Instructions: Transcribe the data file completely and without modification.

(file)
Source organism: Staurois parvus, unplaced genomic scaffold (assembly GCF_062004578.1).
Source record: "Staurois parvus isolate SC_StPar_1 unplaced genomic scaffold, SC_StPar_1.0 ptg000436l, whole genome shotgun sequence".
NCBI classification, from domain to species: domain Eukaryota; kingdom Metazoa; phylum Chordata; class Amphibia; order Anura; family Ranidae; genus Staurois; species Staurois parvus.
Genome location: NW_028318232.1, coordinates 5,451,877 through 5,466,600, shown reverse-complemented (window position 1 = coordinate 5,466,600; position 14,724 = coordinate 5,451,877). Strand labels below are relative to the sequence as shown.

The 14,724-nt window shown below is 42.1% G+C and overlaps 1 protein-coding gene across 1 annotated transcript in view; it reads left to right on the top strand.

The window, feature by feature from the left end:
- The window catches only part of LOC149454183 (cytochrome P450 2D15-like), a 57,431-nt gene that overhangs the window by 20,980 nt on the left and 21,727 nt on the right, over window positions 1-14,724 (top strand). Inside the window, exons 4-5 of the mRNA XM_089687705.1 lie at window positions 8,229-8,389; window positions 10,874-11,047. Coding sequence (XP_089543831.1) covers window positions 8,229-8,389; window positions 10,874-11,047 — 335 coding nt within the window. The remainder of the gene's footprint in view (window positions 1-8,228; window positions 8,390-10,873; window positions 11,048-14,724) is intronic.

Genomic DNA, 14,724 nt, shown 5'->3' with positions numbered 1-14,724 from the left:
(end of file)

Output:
Source organism: Staurois parvus, unplaced genomic scaffold (assembly GCF_062004578.1).
Source record: "Staurois parvus isolate SC_StPar_1 unplaced genomic scaffold, SC_StPar_1.0 ptg000436l, whole genome shotgun sequence".
NCBI classification, from domain to species: domain Eukaryota; kingdom Metazoa; phylum Chordata; class Amphibia; order Anura; family Ranidae; genus Staurois; species Staurois parvus.
Genome location: NW_028318232.1, coordinates 5,451,877 through 5,466,600, shown reverse-complemented (window position 1 = coordinate 5,466,600; position 14,724 = coordinate 5,451,877). Strand labels below are relative to the sequence as shown.

The 14,724-nt window shown below is 42.1% G+C and overlaps 1 protein-coding gene across 1 annotated transcript in view; it reads left to right on the top strand.

The window, feature by feature from the left end:
- The window catches only part of LOC149454183 (cytochrome P450 2D15-like), a 57,431-nt gene that overhangs the window by 20,980 nt on the left and 21,727 nt on the right, over window positions 1-14,724 (top strand). Inside the window, exons 4-5 of the mRNA XM_089687705.1 lie at window positions 8,229-8,389; window positions 10,874-11,047. Coding sequence (XP_089543831.1) covers window positions 8,229-8,389; window positions 10,874-11,047 — 335 coding nt within the window. The remainder of the gene's footprint in view (window positions 1-8,228; window positions 8,390-10,873; window positions 11,048-14,724) is intronic.

Genomic DNA, 14,724 nt, shown 5'->3' with positions numbered 1-14,724 from the left: